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PLUM Churches:

Bethany (Dormont)

Christ (Duquesne)

East Liberty

Hope (Forest Hills)

Luth. Church of Our Saviour

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Resurrection (Oakdale)

St. Andrew (East Carnegie)

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April 2011


Dear Partners in Ministry,


Have you ever gotten a picture post card in the mail from a friend or relative who was travelling showing an item of interest that read something like, “I wish you were here!”?  Boy, that is what happened last Saturday at our 2nd Pittsburgh Lutheran United Ministries (PLUM) Retreat.  It was interesting to watch members of our churches support each other as they shared stories of the ministries going on in their congregations.  We are discovering that this exchange of experiences is one of the blessings of this ministry that we are doing together.  You could sense the excitement being generated as curiosity about what the other congregations were planning mounted.  As goals for ministry were shared and details gleaned, other ideas were generated and shared.  Members began to envision similar ministries or outreach opportunities in their congregations that could be modified, improved upon or tried as the opportunity or need arises. 


The discussion reminded me of the contrasts in those monstrous Gospel lessons of the last two Sundays from the Gospel of John.  First there was the story of Nicodemus, a religious leader of the Jews, a Pharisee who, with his emphasis on customs and traditions, was interested enough to go to see Jesus, the very teacher his colleagues were rejecting, but who could not grasp what Jesus was offering him (John 3:1-20).  Then we heard the story of the Samaritan woman at the well (John 4:5-42), whose curiosity and vulnerability left her open to the source of new life Jesus was offering and whose testimony about her encounter with Jesus ended up leading many to faith.  Not once during the retreat did I hear the protective fallback position of, “We could never do that!” or the Nicodemus type questions that sap so much energy as we try to move ahead with new ideas and approaches from those that have left our churches stuck in the same place for so long.  It was so refreshing to see us gain confidence and hope from each other as we realized that the struggles that we have been experiencing really pale in comparison to those real world problems of natural and man-made disasters that are truly a nightmare.  There is lots of misery out there.  It can be found around the globe or it can be hidden in plain sight in the house next door.  By coming together and sharing our struggles as God’s people we gained a different perspective.  The real question for me as we move ahead in our ministries is, “How will we support each other as we use our hands to do God’s work?”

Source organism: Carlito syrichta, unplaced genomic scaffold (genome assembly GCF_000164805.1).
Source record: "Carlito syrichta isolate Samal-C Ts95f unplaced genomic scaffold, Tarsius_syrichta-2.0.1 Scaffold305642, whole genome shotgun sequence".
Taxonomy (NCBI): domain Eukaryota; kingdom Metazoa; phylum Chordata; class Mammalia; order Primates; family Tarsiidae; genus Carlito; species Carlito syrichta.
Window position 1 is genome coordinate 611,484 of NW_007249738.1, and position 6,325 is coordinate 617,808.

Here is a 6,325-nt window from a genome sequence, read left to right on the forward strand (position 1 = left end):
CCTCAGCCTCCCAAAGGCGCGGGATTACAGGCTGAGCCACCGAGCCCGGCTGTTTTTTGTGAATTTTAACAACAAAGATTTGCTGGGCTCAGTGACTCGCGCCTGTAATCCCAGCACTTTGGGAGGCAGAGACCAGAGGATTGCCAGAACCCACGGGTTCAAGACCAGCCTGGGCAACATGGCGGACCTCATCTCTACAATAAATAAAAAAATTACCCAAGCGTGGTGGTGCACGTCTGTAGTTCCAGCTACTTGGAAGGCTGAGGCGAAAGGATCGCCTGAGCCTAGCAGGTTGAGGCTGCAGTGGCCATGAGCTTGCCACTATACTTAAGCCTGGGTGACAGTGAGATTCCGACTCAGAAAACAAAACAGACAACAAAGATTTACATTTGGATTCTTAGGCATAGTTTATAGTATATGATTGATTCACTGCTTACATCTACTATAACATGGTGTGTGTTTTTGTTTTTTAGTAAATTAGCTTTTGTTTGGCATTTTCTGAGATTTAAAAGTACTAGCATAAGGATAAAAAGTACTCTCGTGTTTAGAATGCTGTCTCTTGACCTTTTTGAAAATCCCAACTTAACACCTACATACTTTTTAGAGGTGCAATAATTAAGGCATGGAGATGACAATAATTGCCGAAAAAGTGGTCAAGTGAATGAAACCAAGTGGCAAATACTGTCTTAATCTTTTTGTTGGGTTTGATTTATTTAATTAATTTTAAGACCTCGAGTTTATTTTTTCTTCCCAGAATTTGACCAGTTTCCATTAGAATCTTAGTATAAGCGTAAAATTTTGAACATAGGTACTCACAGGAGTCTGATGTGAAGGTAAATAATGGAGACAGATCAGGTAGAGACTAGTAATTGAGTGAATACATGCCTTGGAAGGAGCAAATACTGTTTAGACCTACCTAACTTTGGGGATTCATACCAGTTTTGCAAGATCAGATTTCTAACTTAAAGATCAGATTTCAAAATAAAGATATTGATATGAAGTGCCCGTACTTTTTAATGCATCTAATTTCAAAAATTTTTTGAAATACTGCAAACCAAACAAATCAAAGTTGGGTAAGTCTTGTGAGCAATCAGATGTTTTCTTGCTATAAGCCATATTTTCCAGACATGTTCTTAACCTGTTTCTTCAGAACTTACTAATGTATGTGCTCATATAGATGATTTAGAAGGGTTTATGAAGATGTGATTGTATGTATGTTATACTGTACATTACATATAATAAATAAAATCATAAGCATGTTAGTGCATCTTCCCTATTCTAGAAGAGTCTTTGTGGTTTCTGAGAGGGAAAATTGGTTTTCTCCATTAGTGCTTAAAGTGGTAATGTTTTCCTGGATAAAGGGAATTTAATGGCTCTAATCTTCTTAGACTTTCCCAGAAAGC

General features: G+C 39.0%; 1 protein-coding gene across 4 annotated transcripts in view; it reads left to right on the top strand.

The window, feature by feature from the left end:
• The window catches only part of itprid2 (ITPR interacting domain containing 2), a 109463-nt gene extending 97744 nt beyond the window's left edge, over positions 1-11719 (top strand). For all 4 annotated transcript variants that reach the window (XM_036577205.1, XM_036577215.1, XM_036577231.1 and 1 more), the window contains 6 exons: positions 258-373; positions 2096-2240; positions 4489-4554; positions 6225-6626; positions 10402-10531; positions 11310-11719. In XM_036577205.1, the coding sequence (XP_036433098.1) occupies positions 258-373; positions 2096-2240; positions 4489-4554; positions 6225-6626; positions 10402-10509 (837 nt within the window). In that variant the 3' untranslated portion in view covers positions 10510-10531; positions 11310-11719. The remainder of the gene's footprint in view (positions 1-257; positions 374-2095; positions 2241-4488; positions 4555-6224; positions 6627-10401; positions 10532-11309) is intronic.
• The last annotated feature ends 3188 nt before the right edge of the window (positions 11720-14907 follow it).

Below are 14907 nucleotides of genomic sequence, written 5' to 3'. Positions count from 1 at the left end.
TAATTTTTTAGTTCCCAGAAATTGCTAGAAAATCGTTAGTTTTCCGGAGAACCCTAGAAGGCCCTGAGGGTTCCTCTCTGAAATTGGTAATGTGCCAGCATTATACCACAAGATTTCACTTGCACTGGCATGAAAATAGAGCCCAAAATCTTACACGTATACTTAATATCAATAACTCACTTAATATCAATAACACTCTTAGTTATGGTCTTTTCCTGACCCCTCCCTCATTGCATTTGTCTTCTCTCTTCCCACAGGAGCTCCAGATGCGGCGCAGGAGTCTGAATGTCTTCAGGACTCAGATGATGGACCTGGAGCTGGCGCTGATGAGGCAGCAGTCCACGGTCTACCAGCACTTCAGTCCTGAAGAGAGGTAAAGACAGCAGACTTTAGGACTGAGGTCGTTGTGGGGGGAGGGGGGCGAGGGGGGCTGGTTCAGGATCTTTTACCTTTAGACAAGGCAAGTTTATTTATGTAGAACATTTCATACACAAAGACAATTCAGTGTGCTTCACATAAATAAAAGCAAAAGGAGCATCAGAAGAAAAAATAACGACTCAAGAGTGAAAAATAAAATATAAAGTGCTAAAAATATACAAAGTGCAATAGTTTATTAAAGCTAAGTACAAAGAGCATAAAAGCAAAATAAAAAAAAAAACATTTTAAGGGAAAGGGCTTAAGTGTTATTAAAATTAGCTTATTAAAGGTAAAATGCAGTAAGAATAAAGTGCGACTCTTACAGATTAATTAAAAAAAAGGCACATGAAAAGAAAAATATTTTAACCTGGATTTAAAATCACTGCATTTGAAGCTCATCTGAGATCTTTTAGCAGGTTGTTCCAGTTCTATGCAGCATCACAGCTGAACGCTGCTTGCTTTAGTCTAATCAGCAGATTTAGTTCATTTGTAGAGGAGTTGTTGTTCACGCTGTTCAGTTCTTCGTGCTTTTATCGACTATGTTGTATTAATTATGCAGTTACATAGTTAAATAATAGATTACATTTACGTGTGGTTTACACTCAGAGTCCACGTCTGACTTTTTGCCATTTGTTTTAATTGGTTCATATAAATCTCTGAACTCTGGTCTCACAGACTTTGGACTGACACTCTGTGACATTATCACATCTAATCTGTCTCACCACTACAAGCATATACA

It was in this vein that I watched and listened with fascination to the congregational representatives mutually encourage and inspire each other’s thought processes.  This stimulation enabled the group as a whole to begin exploring the future unknowns of their individual congregation’s walk of faith.  Recognizing their individual histories as a source of strength instead of an anchor holding back their congregations, they were able to use their histories as a fulcrum or leverage point to create energy, direction and hope for the future.


Recently, while studying Hebrews 11, which deals with the faith of Abraham, I found highlighted there a contrast between fear and faith.  It states there that fear causes us to look forward with anxiety and trepidation over what might happen and thereby blocks us from experiencing the possibilities and joys that may be around the next bend in the road.  On the other hand, faith gains its strength from looking back and recalling how the Lord has protected and provided us with all we need and he promises to continue to do so in the future.  As Jesus said to his disciples before his ascension, “For lo, I am with you always, even to the end of the age." (Matthew 28:20b)  This makes it possible for us to step out each day in the power of God’s promise. 


Nicodemus was inhibited by what was familiar and comfortable to him.  Therefore, he was unable to claim the new life Jesus was offering him.  This is a common dilemma in which we church folk so often find ourselves.  On the other hand, the Samaritan woman knew life was hard and so was looking for and open to a Savior who could, “proclaim all things to us.” (John 4:26b)  As we continue our Lenten Journey this year may we acknowledge with conviction the Lord’s blessings bestowed in days gone by and willingly step out as new Easter people of the resurrection, always seeking the new life that is ours in Christ through the waters of baptism. 


You know, when Ben Roethlisberger was penalized and not allowed to play 4 to 6 games last fall and when Sidney Crosby was pulled because of a concussion, their teams could have crumbled in despair and beaten themselves, thus losing their seasons.  Instead, they rallied and looked to new players and strategies, which played to their strengths, and did very well for their teams and their fans.  May we do likewise, using the many gifts, talents and abilities to be found in our small churches to reach out to the communities in which we are planted. 


We “PLUM-MERS” still have a lot to learn but I am just as sure that we are on the right road.  “Boy, am I glad you are here!” as we undertake this journey together.


In Christ’s Service,


Pastor John Gropp




Pittsburgh Lutheran United Ministries (PLUM), 405 Kennedy Avenue, Duquesne, PA 15110        412-466-7773